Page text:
Wednesday, September 27, 2017

Le JT 20H de France2

The network news is a bit ringard in the 21st century of the Internet, but, as a subscriber to TV5Monde, I have been watching the JT 20h of France2 for many years now. As is well-known, we old folks have a hard time getting used to change, so it was with trepidation that I greeted the announcement that the seemingly inoxydable David Pujadas had been replaced. Not that I held any particular brief for Pujadas. His blandness simply seemed de rigueur, what one might expect from a state channel.

His replacement, Anne-Sophie Lapix, is no less bland, her smile no less ubiquitous, though rather more motherly. Pujadas was a Ken-doll, while Lapix is anything but Barbie. But the personality differences matter less than the changes in staging. Someone at France2 has decided that the news should be delivered by people on their feet, roving about the stage, which is now fitted out with diorama-like backdrops and plexiglas comptoirs. Lapix wanders stage right, notes in hand, to confront François Lenglet or one of the other in-house regulars, then veers stage left to take up another subject. All the movement seems quite pointless. Perhaps the very idea of an "anchored" news delivery is outmoded. The Internet has led us to demand interactivity, the ability to zap from headline to headline, focusing only on what interests us rather than on what L'Oeil du 20 Heures has declared the day's feature story.

I'm curious to know if anyone else watches, and, if so, how you've reacted to the changes at France2.

5 comments:

Ronald Tiersky said...


Art - I have exactly the same reaction to the A2 news. In particular the supposition that 'somebody decided that' turning the news into a movable feast makes it more engaging. Over the years more than a few times one has clearly seen French news shows picking up on American cues - for example, that reporters on the beat should walk while talking. I suppose the thought (again, 'someone' decided this) is that walking while talking is somehow more engaging, dynamic.

But there are a few particularly French ticks as well:

1. in explaining a point, the specialists are set up with the news presenters in rehearsed speaking slowly charades of question and answer that indicate that 'someone' believes the telespectateurs aren't bright enough to be addressed as adults. Ditto the cartoon visual aids.

2. shouldn't 'someone' notice the bonsoir/bonsoir sync problem?

3. the greatest mystery: (you and I had an email about this you remember): when and why did French public figures--politicians as well as news presenters--start wearing dark suits and ties as a kind of uniform (like a Communist party leadership, substitute red ties)? Even Macron complies with the fashion. A few weeks ago a few brave commentators started wearing different color ties -

Art Goldhammer said...

A2! Surely that usage dates both you and me. A2 and ORTF went out at about the same time, I think.

sushi105 said...

I thought eggzackly the same thing: why is she wandering around the room, how is this innovative or interesting? And she is no better but I guess no worse than Pujadas whom I had difficulty getting used to when he first started, he looked about 12. I liked Claude Sérillon who was fired v fast.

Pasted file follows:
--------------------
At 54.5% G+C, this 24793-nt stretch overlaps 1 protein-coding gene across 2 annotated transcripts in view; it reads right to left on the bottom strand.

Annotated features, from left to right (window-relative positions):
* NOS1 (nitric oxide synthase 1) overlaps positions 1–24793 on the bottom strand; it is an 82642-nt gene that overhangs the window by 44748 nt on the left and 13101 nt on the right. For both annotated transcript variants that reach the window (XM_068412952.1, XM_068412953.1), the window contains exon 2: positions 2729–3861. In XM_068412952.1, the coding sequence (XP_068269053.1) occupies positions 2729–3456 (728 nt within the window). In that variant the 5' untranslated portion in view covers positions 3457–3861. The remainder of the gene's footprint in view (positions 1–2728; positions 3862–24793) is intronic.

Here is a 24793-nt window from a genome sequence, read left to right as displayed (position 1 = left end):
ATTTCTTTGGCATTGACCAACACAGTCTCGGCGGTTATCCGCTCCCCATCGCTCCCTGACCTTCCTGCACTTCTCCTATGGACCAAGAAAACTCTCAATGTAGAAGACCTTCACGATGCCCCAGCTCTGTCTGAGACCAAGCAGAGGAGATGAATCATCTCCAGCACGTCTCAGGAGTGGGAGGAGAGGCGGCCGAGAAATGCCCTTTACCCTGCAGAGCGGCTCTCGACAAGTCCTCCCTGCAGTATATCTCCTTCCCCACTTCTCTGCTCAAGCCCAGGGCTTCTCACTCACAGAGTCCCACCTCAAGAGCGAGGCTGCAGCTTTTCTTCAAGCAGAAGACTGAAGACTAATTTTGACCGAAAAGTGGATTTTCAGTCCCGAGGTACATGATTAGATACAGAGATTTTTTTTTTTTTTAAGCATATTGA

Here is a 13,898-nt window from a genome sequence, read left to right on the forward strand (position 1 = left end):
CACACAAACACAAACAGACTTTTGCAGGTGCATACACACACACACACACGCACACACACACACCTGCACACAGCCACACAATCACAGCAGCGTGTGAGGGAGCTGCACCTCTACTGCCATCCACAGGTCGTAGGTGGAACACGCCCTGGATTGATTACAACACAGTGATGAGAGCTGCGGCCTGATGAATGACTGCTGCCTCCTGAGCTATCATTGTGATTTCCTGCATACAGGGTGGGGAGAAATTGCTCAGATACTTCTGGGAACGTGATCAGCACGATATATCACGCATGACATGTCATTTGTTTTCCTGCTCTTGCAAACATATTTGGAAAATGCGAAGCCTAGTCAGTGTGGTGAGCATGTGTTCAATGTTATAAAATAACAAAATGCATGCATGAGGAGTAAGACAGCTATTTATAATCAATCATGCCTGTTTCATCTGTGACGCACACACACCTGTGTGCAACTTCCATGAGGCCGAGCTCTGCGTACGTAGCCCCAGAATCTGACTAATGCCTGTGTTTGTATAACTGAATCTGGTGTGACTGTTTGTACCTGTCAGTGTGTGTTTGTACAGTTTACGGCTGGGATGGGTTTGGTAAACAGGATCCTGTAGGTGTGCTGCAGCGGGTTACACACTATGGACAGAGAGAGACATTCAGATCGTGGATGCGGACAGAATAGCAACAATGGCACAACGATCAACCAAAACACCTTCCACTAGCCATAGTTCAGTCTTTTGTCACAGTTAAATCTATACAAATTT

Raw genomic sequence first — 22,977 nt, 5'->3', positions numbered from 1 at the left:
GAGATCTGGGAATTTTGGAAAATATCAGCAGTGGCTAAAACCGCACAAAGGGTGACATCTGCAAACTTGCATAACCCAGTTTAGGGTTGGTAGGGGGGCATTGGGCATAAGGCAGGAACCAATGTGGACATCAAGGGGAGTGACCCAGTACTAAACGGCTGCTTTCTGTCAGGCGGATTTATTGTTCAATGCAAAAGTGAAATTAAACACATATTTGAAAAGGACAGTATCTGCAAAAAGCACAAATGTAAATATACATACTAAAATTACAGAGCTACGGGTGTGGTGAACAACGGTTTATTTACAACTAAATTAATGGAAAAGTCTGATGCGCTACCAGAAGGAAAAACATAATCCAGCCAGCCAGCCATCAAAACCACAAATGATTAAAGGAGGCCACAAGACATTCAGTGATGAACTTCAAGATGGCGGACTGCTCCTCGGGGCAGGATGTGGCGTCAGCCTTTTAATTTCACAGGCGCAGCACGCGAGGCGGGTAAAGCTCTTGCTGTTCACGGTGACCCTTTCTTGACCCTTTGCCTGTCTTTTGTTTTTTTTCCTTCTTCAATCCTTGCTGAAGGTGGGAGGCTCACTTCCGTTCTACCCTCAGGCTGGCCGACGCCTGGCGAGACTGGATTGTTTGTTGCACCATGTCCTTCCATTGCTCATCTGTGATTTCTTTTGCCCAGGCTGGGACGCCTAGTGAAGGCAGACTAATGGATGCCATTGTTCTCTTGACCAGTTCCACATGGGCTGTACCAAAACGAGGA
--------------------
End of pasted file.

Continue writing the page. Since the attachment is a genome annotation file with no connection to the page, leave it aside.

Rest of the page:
Massilian said...

I am a "septuagénaire" (not that I spontaneously identify with such a narrow definition..."Age is a matter of the mind, if you don't mind, it doesn't matter"J.B.Shaw) but I gave up a long time ago on all "Journal de 20h", whatever the channel. A complete waste of time. I can't defend the France 2 formula vs TF1 or France 3.
I contest the selection of subjects, the amount of time dedicated to bullshit matters, the amount of open or hidden promotion, and the excessive importance given to the omniscient and always a little patronizing presenter.
I noticed that there were far better journalist-presenters on Public Senat for instance or more concise and modest ones on Arte.
30 or so years ago I remember an inspired & witty J.L. Godard who was invited at "The Journal" and who, subject after subject was allowed to provide his mmovie directors pov. After t he first reportage, he analysed : "For 3 long minutes I watched allegedly important people coming out of planes and getting into cars and out of cars into building then shaking hands and walking into corridors until they reach a conference room while a voice over told me there was an important meeting about critical issues and complex matters that were not at all explained, so you didn't really texplain me anything and your images were pointless. And so forth subject after subject. Surgical deconstruction, if I may call it that. Brilliant exercise. After 30 minutes of news how much remains that you really learned and was worth knowing ? I gave up.
Yet I understand that living in the US, the "Journal de 20h" may provide a kind of French fumet.

Massilian said...

Addendum to prior comment :
I realize that the great winner of my disinterest for information sources on television is not the web, but radio. I listen much more to radio these days than I did ten years ago and I spend more time on internet reading what I can grab from professional foreign sources ( UK, US, Germany... I miss being able enough in Spanish) rather than national sources.
I thought radio was a dead media and on the contrary, at least in France, at least for France Inter, France Culture and I believe globaly Radio France it expended its influence. Better experts, better debates, deeper insight... That the banal images out and the words grow in importance...